S&P 500 Pares Worst Loss Since 2011, Small Caps Advance

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An afternoon rebound helped the Standard & Poor’s 500 Index pare its biggest intraday plunge since 2011 amid speculation the selloff was overdone.

The S&P 500 lost 0.8 percent to 1,862.49 at 4 p.m. in New York, trimming an earlier plunge of as much as 3 percent. The index pared its gain for the year to less than 0.8 percent and has tumbled 7.4 percent since a record on Sept. 18. The Dow Jones Industrial Average fell 173.45 points, or 1.1 percent, to 16,141.74 after dropping as much as 460 points. The Russell 2000 Index of smaller companies jumped 1 percent.

“Investor sentiment has clearly been pummeled of late as some signs of surrender are forming,” Tobias Levkovich, Citigroup Inc.’s chief U.S. equity strategist in New York, wrote in a note today. “While no one ever rings a bell at the bottom and there is not generally a cathartic, cataclysmic crescendo of capitulation, fear is emerging which intimates that a floor may be within reach.”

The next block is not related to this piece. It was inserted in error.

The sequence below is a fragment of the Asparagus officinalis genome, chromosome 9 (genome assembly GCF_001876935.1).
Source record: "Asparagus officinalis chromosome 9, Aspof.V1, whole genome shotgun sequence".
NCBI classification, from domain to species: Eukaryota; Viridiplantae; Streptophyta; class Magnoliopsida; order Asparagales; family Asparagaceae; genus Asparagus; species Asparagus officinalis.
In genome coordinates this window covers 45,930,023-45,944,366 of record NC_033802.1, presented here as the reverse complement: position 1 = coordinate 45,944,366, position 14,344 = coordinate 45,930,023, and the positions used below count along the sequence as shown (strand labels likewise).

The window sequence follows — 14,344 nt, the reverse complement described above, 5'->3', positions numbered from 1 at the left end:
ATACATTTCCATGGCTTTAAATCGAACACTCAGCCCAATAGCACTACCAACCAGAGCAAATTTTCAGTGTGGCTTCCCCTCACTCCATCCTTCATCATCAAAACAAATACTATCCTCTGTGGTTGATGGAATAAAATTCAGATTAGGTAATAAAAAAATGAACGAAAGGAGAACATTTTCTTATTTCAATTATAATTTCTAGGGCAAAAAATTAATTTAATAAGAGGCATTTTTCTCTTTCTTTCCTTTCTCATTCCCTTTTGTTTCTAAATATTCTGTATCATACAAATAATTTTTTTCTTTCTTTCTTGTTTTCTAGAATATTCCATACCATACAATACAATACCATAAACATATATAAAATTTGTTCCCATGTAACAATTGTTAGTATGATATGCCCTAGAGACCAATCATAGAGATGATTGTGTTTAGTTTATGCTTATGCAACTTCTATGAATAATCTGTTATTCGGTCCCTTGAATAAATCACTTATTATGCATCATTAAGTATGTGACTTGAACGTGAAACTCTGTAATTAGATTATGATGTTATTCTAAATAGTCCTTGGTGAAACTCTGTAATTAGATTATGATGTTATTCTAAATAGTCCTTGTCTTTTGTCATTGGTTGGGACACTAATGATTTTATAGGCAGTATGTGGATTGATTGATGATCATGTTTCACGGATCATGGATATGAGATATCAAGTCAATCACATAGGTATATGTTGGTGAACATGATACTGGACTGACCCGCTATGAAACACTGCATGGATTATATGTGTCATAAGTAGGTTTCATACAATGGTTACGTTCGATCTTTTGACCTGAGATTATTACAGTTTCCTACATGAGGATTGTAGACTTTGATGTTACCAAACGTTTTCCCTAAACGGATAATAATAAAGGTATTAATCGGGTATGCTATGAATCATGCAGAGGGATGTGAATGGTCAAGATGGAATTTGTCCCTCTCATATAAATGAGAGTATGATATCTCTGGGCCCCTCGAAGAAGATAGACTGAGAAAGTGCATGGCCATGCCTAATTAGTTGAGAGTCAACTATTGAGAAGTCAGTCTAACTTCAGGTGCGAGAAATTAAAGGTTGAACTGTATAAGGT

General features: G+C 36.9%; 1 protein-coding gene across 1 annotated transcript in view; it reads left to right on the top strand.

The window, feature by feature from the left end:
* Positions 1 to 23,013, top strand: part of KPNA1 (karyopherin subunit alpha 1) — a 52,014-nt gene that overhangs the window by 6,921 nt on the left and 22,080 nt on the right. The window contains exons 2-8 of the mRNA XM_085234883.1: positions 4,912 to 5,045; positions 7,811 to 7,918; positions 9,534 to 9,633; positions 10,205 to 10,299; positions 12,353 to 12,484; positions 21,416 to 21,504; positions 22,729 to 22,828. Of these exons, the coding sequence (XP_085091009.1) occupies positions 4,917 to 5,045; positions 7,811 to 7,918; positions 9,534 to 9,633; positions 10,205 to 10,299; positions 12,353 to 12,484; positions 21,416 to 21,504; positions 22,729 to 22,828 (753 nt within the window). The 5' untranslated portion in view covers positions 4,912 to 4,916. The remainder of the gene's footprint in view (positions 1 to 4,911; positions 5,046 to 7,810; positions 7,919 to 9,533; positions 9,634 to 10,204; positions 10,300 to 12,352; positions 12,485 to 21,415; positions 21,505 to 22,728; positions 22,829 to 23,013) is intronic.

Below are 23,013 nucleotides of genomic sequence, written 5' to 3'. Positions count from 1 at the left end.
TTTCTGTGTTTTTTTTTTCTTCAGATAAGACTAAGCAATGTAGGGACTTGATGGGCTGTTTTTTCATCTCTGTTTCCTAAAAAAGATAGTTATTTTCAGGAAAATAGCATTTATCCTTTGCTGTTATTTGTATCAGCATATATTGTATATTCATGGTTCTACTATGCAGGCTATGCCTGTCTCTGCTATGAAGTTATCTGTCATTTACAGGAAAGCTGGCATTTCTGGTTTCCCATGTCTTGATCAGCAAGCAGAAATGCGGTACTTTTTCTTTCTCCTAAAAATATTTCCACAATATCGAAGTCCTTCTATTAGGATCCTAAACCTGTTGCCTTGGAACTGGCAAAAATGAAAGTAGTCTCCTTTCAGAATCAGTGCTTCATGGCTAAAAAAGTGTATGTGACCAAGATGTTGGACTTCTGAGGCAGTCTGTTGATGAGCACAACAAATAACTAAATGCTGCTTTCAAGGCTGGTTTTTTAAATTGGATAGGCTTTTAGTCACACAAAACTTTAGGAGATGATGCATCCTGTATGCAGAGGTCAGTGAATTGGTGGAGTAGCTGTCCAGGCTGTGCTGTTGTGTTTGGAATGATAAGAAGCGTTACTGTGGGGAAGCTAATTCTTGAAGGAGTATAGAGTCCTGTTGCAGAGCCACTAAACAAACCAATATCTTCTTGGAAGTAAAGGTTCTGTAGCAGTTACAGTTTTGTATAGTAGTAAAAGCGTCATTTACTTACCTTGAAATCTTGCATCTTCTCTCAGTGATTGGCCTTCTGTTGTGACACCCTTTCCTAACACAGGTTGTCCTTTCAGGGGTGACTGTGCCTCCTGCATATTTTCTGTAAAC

The Chicago Board Options Exchange Volatility Index, the benchmark gauge of options prices known as the VIX, jumped 15 percent to 26.25, the highest level since 2012, amid demand for protection against losses in equities. Almost 12 billion shares changed hands in the U.S., the most since October 2011.

Stocks pared losses after the S&P 500 fell to its low of the day of 1,820.66 shortly before 1:30 p.m. in New York. About an hour later, Bloomberg News reported that Federal Reserve Chair Janet Yellen voiced confidence in the durability of the U.S. economic expansion in the face of slowing global growth and turbulent financial markets at a closed-door meeting in Washington last weekend, according to two people familiar with her comments.

The S&P 500’s earlier plunge wiped out its gains for the year as banks sank after reporting earnings while a drop in retail sales reignited concern about the economy and a second health worker in Texas caught Ebola.

Economy, Ebola